Metastatic cancer treatments may include:

Some metastases may require local targeted therapy to manage symptoms. For instance, if you have breast cancer that spreads to the bone and causes pain or fractures, your provider can treat and ease those symptoms with surgery or radiation to the bone.



Can metastasis be prevented?

You can’t always prevent cancer from spreading. But when providers can detect cancer earlier, a combination of surgery and adjuvant therapy might lower your risk for developing metastasis. Common adjuvant therapies include chemotherapy, targeted therapy and immunotherapy.

Experts continue to research ways to slow, stop or prevent the spread of cancer cells. But sometimes, metastasis happens, despite doing all the right things. According to research, there aren’t any diets that make people more prone to cancer or prevent metastasis from happening.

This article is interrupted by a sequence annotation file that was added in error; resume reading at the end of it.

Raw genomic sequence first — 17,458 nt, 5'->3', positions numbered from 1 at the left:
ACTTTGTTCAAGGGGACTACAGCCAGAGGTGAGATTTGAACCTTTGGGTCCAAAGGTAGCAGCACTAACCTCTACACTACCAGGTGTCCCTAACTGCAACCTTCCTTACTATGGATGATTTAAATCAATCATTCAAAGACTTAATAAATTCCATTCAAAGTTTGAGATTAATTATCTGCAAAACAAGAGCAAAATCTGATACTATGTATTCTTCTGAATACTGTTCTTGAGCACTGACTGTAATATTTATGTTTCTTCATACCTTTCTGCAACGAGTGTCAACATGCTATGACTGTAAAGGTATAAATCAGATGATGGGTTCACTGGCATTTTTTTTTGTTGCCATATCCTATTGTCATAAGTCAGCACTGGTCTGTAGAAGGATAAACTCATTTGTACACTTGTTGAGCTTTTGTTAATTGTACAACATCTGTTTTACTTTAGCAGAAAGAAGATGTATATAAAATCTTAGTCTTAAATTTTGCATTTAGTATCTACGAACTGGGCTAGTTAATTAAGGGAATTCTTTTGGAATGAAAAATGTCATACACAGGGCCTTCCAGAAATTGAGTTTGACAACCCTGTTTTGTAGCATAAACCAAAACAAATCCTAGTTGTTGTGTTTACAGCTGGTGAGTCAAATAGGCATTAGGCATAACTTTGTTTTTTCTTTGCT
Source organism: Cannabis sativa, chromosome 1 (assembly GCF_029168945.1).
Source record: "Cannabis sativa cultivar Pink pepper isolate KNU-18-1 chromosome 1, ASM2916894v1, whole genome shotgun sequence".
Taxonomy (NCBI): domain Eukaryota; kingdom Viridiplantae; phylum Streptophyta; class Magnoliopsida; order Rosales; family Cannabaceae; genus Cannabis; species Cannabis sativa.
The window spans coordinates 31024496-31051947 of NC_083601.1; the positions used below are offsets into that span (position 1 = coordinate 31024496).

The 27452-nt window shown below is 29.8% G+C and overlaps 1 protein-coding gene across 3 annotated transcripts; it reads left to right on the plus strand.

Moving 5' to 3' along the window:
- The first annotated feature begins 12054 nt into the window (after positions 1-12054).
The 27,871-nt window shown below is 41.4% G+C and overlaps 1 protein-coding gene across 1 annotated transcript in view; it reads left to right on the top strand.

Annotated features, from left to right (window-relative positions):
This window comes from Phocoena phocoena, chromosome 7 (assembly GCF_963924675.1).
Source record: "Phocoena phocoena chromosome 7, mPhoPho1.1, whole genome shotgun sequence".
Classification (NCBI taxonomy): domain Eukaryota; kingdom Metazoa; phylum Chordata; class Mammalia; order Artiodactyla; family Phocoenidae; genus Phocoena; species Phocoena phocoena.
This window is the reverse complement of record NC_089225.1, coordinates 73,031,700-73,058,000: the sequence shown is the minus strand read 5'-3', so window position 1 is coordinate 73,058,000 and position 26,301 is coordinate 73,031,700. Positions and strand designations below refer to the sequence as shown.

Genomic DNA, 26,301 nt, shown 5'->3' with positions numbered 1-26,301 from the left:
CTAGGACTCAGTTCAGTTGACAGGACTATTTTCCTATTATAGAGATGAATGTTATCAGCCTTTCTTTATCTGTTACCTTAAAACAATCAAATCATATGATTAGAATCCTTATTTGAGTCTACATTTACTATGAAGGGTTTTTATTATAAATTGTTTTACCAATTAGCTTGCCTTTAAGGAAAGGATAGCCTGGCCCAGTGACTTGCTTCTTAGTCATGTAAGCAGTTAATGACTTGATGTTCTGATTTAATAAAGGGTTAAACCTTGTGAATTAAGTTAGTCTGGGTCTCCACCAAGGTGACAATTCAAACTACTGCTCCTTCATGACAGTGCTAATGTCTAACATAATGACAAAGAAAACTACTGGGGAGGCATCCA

If you have metastatic cancer, it’s important to know that it’s not your fault and that you haven’t done anything wrong.

Outlook / Prognosis

What can I expect if I have metastatic cancer?

Your healthcare provider will work closely with you during cancer treatment and beyond. You’ll likely have many medical visits and will need to make important decisions regarding your overall health. Be sure to lean on friends, family and your healthcare team for support.

Metastatic cancer life expectancy

In most cases, metastatic cancer isn’t curable. But treatment can slow tumor growth and ease many of your symptoms. It’s possible to live for several years with some types of cancer, even after metastasis. Some metastases are potentially curable, including melanoma and colon cancer.